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1.  Interacting epidemics? sleep curtailment, insulin resistance and obesity 
In the last 50 years, the average self-reported sleep duration in the United States has decreased by 1.5 to 2 hours in parallel with an increasing prevalence of obesity and diabetes. Epidemiological studies and meta-analyses report a strong relationship between short or disturbed sleep, obesity and abnormalities in glucose metabolism. This relationship is likely to be bidirectional and causal in nature, but many aspects remain to be elucidated. Sleep and the internal circadian clock influence a host of endocrine parameters. Sleep curtailment in humans alters multiple metabolic pathways leading to more insulin resistance, possibly decreased energy expenditure, increased appetite and immunological changes. On the other hand, psychological, endocrine and anatomical abnormalities in individuals with obesity and/or diabetes can interfere with sleep duration and quality, thus creating a vicious cycle. In this review, we address mechanisms linking sleep with metabolism, highlight the need for studies conducted in real life settings, and explore therapeutic interventions to improve sleep with a potential beneficial effect on obesity and its comorbidities.
doi:10.1111/j.1749-6632.2012.06655.x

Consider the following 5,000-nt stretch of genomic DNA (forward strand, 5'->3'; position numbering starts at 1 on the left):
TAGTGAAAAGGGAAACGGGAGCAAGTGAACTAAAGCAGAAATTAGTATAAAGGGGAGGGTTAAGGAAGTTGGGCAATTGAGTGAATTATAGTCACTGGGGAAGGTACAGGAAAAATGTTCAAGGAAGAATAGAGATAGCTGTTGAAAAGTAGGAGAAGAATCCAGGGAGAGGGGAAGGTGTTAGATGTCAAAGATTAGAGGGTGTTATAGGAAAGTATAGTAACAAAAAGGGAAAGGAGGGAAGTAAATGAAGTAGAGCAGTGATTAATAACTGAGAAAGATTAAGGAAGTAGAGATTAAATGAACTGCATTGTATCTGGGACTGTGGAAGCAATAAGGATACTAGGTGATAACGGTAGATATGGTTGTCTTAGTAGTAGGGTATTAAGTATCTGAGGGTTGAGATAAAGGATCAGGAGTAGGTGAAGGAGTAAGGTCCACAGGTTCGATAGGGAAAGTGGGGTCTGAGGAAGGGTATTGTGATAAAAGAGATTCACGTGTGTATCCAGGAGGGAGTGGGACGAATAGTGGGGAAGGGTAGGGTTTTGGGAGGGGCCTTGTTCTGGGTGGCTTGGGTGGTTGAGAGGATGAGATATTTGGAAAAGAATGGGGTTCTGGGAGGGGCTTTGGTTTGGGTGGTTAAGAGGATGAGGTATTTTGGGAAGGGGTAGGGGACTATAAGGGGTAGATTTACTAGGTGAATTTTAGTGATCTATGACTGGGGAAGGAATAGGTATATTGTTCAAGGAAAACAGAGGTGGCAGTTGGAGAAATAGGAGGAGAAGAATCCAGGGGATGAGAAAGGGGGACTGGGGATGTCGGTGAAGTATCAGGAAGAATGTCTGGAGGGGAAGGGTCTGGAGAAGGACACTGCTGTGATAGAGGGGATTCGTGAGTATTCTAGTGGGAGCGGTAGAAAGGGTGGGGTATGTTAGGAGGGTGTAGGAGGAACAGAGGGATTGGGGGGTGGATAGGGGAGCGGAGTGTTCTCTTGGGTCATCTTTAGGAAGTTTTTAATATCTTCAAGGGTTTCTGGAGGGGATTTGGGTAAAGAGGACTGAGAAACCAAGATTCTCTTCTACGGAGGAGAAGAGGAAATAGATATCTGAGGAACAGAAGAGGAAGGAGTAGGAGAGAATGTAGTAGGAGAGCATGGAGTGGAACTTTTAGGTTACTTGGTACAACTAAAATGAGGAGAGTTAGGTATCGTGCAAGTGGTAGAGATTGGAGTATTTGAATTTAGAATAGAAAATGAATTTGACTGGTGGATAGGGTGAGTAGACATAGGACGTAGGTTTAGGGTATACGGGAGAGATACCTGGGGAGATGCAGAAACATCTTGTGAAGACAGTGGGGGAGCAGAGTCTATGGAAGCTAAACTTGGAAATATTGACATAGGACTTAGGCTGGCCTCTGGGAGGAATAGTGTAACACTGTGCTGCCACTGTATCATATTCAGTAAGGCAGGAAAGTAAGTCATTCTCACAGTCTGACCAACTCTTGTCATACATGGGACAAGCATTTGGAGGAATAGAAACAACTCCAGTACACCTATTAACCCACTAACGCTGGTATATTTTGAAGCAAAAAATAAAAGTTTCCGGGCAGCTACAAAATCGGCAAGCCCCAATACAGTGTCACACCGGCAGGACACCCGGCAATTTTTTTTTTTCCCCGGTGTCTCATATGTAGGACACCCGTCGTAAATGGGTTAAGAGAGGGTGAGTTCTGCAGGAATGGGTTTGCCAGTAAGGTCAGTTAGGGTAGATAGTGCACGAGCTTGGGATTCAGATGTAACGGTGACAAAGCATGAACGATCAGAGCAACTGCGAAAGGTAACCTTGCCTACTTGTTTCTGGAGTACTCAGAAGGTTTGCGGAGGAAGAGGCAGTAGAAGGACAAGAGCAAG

PMCID: PMC3418485  PMID: 22827862
sleep; obesity; insulin resistance; diabetes; appetite
2.  Interacting epidemics? Sleep curtailment, insulin resistance, and obesity 
In the last 50 years, the average self-reported sleep duration in the United States has decreased by 1.5–2 hours in parallel with an increasing prevalence of obesity and diabetes. Epidemiological studies and meta-analyses report a strong relationship between short or disturbed sleep, obesity, and abnormalities in glucose metabolism. This relationship is likely to be bidirectional and causal in nature, but many aspects remain to be elucidated. Sleep and the internal circadian clock influence a host of endocrine parameters. Sleep curtailment in humans alters multiple metabolic pathways, leading to more insulin resistance, possibly decreased energy expenditure, increased appetite, and immunological changes. On the other hand, psychological, endocrine, and anatomical abnormalities in individuals with obesity and/or diabetes can interfere with sleep duration and quality, thus creating a vicious cycle. In this review, we address mechanisms linking sleep with metabolism, highlight the need for studies conducted in real-life settings, and explore therapeutic interventions to improve sleep, with a potential beneficial effect on obesity and its comorbidities.
doi:10.1111/j.1749-6632.2012.06655.x
PMCID: PMC3418485  PMID: 22827862
sleep; obesity; insulin resistance; diabetes; appetite
3.  The Brain and Obesity Lectures Series – the beginning of a new field? 
doi:10.1111/j.1749-6632.2012.06721.x
PMCID: PMC3464363  PMID: 22882313

Results 1-3 (3)